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The Conversion to Christianity

9th century Crucifix - Birka, Sweden

The Conversion to Christianity

The first Christian missionary to Scandinavia took place before the Viking Age in c. 725 when St Willibrord visited Angantyr, King of Denmark. However, Willibrord’s missionary was not successful, and it was not until the 820’s that St Ansgar and Ebo of Rheims made missionary journeys to Denmark

In 831, St Ansgar founded the Bishopric of Hamburg as a base for missionary work in Scandinavia. St Ansgar founded small Christian communities at Birka, Hedeby and Ribe, but by 900 these areas were once again almost entirely pagan.

In Britain and Francia Christianity was being adopted by Scandinavian colonists as a result of contact with the indigenous Christian population. In Britain this was helped by Alfred’s insistence of the Baptism of Guthrum as part of the agreement of the Peace of Wedmore.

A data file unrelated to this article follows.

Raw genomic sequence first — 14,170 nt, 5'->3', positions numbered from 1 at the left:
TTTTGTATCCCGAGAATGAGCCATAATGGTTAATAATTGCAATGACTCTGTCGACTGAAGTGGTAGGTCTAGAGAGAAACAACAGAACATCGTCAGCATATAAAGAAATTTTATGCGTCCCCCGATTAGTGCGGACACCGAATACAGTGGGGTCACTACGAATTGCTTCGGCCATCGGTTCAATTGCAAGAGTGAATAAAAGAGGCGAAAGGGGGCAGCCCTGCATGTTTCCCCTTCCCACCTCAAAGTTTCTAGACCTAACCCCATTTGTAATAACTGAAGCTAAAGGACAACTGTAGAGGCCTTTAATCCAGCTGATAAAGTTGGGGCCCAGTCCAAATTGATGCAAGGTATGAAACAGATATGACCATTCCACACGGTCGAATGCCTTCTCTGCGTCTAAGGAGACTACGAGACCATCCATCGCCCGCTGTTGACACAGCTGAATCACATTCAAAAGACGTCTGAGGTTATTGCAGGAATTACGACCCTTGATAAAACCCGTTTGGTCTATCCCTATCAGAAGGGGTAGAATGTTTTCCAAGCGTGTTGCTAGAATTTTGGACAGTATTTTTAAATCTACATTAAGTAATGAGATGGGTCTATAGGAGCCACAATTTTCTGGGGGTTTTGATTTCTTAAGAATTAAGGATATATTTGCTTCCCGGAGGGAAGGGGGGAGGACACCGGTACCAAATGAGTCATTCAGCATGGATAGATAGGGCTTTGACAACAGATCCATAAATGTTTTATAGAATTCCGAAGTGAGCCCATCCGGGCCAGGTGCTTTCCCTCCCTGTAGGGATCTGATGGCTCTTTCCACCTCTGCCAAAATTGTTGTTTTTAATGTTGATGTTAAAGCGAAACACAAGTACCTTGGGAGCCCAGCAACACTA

The conversion of Scandinavia began in the 10th century when royal converts such as Harald Bluetooth in Denmark, Olaf Tryggvason and Olaf Haraldsson in Norway, and Olaf Skötkonung in Sweden. With their conversion, they actively set about promoting Christianity within their realms. Harald Bluetooth recorded his successful conversion of the Danes on the runestone at the royal necropolis at Jelling.

Denmark came to be viewed as largely Christian by 1000, Norway by 1030, but in Sweden paganism remained strong until the end of the 11th century There was even a brief pagan revival under Blot-Sven (1080-3). It is probable that the pagan cult centre at Gamla Uppsala remain in use as late as 1110.

In Iceland, Christianity was officially adopted at the Althing in 1000, and pagan practices were banned in public, although a short period of grace allowed pagan practices to continue in private.

The first bishopric in Iceland was founded at Skálholt in 1056 by Ísleifur.